Alex Blaze

We don't have good sex ed or condom distribution, but we want more ideas?

Filed By Alex Blaze | December 30, 2010 12:00 PM | comments

Filed in: Living
Tags: global AIDS, HIV/AIDS, Michael Weinstein, prep, solutions, technology

Michael Weinstein has an interesting column up about the potential of PrEP, the pre-exposure medication regimen that recently showed some potential to slow the spread of HIV:

HIV ParticleThe potential use of this drug is based on the premise that we cannot succeed in getting gay men to use condoms. Have we really made a wholehearted effort to do this? Are condoms readily available in bars, bathhouses and other meeting spots? Are they advertised on TV? Do our political, religious and community leaders speak out for protecting gay men from HIV? The answer in each case is no.

The rates of HIV infection in tolerant places in the world, like Holland, are one-sixth what they are in the U.S. Partner reduction, delay of sexual debut, faithfulness and condom use, combined with political will, have brought HIV rates down in such diverse places as Cambodia, Brazil, Northern Europe and Senegal.

Another question: Who will pay for this pre-exposure treatment? Today, almost 5,000 Americans who are already HIV-positive are on waiting lists for lifesaving medications. The minimum these new drugs will cost in the U.S. market is $10,000 per person per year. Will insurance companies cover them for preventive use? Will they cover HIV medications when the preventive drug fails?

It's a strange outgrowth of America's and the West's growing income inequality: instead of looking for ways to use solutions that already exist, we focus on technology to expand the number of solutions already available. And no where does this come off as more ridiculous than with communicable diseases.


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I find the message advanced by Michael Weinstein, the President of AHF, to be irresponsible and far removed from the realities faced by those living with HIV/AIDS and the scientists diligently working to find a cure or better treatment alternatives.

The HIV virus does not selectively infect gay men and any advances within treatment protocols must consider all persons infected with HIV.

Fact: the vast majority of new infections occur within the heterosexual populations of the world residing in low-income nations. As documented by the UNAIDS (2010) 'UNAIDS report on the global AIDS epidemic, .. "an estimated 1.9 million people in sub-Saharan Africa became newly infected in 2009. This means that there are now an estimated 22.5 million Africans living with HIV/AIDS. In this part of the world, particularly, women are disproportionately at risk. As the rate of HIV infection in the general population rises, the same patterns of sexual risk result in more new infections simply because the chances of encountering an infected partner become higher."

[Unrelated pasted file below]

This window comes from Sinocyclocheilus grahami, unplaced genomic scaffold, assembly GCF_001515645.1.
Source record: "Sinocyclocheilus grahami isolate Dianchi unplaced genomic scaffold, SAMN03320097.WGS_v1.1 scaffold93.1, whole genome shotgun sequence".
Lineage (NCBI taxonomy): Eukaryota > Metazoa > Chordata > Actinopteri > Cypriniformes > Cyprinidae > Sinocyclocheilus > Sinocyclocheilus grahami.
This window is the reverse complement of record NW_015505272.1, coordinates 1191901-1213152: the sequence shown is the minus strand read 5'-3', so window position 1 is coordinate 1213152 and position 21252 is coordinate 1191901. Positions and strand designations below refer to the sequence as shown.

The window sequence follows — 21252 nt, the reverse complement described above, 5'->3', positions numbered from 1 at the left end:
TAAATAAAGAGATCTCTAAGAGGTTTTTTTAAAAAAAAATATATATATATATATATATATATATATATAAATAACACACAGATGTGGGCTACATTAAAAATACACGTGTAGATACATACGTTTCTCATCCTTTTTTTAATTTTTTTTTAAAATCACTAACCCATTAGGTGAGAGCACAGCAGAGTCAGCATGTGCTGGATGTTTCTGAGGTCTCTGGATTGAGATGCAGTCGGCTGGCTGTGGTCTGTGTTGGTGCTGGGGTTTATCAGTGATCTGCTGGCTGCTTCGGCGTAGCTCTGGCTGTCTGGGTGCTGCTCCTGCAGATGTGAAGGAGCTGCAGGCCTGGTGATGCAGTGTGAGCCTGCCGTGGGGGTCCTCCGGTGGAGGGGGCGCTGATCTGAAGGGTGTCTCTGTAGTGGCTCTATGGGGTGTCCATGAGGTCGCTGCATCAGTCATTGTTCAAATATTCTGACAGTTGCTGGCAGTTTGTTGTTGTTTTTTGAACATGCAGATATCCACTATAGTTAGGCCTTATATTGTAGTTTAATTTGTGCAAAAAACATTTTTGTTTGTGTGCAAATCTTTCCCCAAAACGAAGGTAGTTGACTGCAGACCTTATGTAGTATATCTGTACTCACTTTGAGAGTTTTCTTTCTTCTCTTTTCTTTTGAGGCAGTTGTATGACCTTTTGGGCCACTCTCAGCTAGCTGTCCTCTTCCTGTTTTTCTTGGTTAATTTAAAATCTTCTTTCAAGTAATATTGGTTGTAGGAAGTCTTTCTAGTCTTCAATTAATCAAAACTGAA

The increase of HIV transmission among the heterosexual population is not limited to low-income nations. “In the United States, a quarter of people diagnosed with AIDS in 2008 were female, and three quarters of these women were infected as a result of heterosexual sex.”[1] In several countries in Western Europe, including the United Kingdom, heterosexual contact is the most frequent cause of newly diagnosed infections.[2]

Mr. Weinstein does not provide a citation for verification of the information presented within his letter indicating, in part, ..” an average man taking the medication was 44 percent less likely to become infected than a control group taking a placebo.”

The following information is provided by The Tartan, “In addition to previous clinical trials, a mathematical model study gave weight to the optimistic prospects of PrEP. A study led by David Paltiel in the Yale School of Public Health revealed that if PrEP were introduced, it would dramatically cut the lifetime infection rate for men who have sex with men from 44 percent to 25 percent. This mathematical model was based on an already existing data set of a sample of men who have sex with men from a vaccine trial study, with the mean age of 34. The model was designed to take into account various lifestyles including multiple partners and irregular condom use among the sample.”

In other words, rather than 44 men in 100 becoming infected with HIV during a lifetime, the rate would be reduced to 25 men. This translates into 19 fewer men in 100 acquiring HIV in a lifetime. Based on an estimated population of 138 million men (US only)[3], of which 25 percent are gay (34,500,000), more than 6,555,000 men would not contract HIV through the use of PrEP in a lifetime (44% = 15, 180,000; 25% = 8,625,000, difference is 6,555,000). This information only considers gay men in the US. The number of new HIV infection which could be averted globally would be significantly greater.

PrEP is not a new concept or “baby steps ..interpreted as huge leaps in scientific knowledge”.[4]

PrEP is short for Pre-Exposure Prophylaxis. Prophylaxis treatment is a form of disease prevention that involves taking medicine before exposure to the disease. Examples of Prep include taking malaria medications before traveling to malaria-affected countries or as simple as applying sunscreen before exposure to the sun to prevent sunburn.